The custom plot function plots the lines representing the linear inequalities and bound constraints, plots level curves of the fitness function, and plots the population as it evolves. This plot function expects to have not only the usual inputs `(options,state,flag)`

, but also a function handle to the fitness function, `@lincontest6`

in this example. To generate level curves, the custom plot function needs the fitness function.

**Problem Constraints**

Include bounds and linear constraints.

A = [1,1;-1,2;2,1]; b = [2;2;3]; lb = zeros(2,1);

**Options to Include Plot Function**

Set options to include the plot function when `ga`

runs.

options = optimoptions('ga','PlotFcns',... {{@gaplotshowpopulation2,@lincontest6}});

**Run Problem and Observe Population**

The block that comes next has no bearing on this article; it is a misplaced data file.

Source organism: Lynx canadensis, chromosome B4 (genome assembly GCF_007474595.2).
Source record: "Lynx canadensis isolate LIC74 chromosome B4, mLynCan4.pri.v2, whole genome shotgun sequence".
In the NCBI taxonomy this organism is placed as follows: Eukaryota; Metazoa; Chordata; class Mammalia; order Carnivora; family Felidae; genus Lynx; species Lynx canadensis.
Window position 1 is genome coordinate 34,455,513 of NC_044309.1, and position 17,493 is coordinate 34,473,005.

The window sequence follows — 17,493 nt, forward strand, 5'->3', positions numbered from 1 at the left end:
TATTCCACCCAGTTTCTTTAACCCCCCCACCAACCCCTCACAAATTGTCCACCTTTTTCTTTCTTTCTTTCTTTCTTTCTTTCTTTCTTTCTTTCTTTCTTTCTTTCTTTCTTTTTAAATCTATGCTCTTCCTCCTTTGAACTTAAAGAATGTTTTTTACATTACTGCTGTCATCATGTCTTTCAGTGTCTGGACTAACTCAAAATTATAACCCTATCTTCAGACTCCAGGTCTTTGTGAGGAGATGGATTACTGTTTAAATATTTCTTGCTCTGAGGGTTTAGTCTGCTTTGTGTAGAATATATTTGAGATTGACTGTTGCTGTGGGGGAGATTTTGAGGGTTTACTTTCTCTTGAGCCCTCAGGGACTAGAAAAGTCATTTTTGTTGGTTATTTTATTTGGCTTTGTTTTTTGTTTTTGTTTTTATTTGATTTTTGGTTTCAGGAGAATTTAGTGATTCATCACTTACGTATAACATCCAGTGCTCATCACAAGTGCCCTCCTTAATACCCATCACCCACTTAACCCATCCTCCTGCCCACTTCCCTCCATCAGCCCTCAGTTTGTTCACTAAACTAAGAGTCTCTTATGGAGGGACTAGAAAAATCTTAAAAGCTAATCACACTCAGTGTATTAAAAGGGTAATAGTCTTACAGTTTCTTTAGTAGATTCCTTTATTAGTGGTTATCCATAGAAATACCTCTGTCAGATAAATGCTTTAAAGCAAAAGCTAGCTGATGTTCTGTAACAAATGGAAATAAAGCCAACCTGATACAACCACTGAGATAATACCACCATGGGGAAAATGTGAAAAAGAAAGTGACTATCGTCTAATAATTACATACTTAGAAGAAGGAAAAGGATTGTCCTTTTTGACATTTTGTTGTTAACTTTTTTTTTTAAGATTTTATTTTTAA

The initial population, in the first plot, has many members on the linear constraint boundaries. The population is reasonably well-dispersed.

rng default % for reproducibility [x,fval] = ga(@lincontest6,2,A,b,[],[],lb,[],[],options);

Optimization terminated: average change in the fitness value less than options.FunctionTolerance.

`ga`

converges quickly to a single point, the solution.

The **Population size** field in **Population** options
determines the size of the population at each generation. Increasing
the population size enables the genetic algorithm to search more points
and thereby obtain a better result. However, the larger the population
size, the longer the genetic algorithm takes to compute each generation.

You should set **Population size** to be at
least the value of **Number of variables**, so that
the individuals in each population span the space being searched.

You can experiment with different settings for **Population
size** that return good results without taking a prohibitive
amount of time to run.